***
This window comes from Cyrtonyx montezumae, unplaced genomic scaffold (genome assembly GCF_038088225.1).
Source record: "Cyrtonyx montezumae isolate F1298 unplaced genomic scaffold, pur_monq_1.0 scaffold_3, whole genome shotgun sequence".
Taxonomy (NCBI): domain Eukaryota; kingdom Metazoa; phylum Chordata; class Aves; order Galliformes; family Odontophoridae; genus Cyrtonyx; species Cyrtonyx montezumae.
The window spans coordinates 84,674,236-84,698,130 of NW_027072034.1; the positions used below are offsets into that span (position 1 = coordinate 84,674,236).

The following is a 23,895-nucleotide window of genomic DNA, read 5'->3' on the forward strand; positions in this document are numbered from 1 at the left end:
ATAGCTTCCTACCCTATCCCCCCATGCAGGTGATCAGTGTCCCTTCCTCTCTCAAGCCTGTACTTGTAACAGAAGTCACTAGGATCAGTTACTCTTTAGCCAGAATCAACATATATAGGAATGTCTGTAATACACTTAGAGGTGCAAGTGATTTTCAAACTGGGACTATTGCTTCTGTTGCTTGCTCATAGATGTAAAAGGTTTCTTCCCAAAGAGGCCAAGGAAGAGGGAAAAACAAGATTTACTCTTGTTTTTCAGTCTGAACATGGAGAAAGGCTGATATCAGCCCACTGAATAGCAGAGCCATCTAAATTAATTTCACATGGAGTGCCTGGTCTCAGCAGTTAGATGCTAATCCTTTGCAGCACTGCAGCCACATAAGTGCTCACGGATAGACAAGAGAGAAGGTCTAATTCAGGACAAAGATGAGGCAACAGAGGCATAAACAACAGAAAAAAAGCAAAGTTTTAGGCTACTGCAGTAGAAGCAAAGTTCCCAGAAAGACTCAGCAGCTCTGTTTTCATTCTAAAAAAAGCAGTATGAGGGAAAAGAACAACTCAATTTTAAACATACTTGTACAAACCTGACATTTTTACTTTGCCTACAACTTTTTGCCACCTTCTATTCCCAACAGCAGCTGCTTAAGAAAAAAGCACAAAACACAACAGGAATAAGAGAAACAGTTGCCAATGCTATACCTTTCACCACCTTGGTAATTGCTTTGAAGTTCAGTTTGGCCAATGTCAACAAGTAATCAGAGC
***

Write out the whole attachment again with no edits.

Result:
This window comes from Cyrtonyx montezumae, unplaced genomic scaffold (genome assembly GCF_038088225.1).
Source record: "Cyrtonyx montezumae isolate F1298 unplaced genomic scaffold, pur_monq_1.0 scaffold_3, whole genome shotgun sequence".
Taxonomy (NCBI): domain Eukaryota; kingdom Metazoa; phylum Chordata; class Aves; order Galliformes; family Odontophoridae; genus Cyrtonyx; species Cyrtonyx montezumae.
The window spans coordinates 84,674,236-84,698,130 of NW_027072034.1; the positions used below are offsets into that span (position 1 = coordinate 84,674,236).

The following is a 23,895-nucleotide window of genomic DNA, read 5'->3' on the forward strand; positions in this document are numbered from 1 at the left end:
ATAGCTTCCTACCCTATCCCCCCATGCAGGTGATCAGTGTCCCTTCCTCTCTCAAGCCTGTACTTGTAACAGAAGTCACTAGGATCAGTTACTCTTTAGCCAGAATCAACATATATAGGAATGTCTGTAATACACTTAGAGGTGCAAGTGATTTTCAAACTGGGACTATTGCTTCTGTTGCTTGCTCATAGATGTAAAAGGTTTCTTCCCAAAGAGGCCAAGGAAGAGGGAAAAACAAGATTTACTCTTGTTTTTCAGTCTGAACATGGAGAAAGGCTGATATCAGCCCACTGAATAGCAGAGCCATCTAAATTAATTTCACATGGAGTGCCTGGTCTCAGCAGTTAGATGCTAATCCTTTGCAGCACTGCAGCCACATAAGTGCTCACGGATAGACAAGAGAGAAGGTCTAATTCAGGACAAAGATGAGGCAACAGAGGCATAAACAACAGAAAAAAAGCAAAGTTTTAGGCTACTGCAGTAGAAGCAAAGTTCCCAGAAAGACTCAGCAGCTCTGTTTTCATTCTAAAAAAAGCAGTATGAGGGAAAAGAACAACTCAATTTTAAACATACTTGTACAAACCTGACATTTTTACTTTGCCTACAACTTTTTGCCACCTTCTATTCCCAACAGCAGCTGCTTAAGAAAAAAGCACAAAACACAACAGGAATAAGAGAAACAGTTGCCAATGCTATACCTTTCACCACCTTGGTAATTGCTTTGAAGTTCAGTTTGGCCAATGTCAACAAGTAATCAGAGC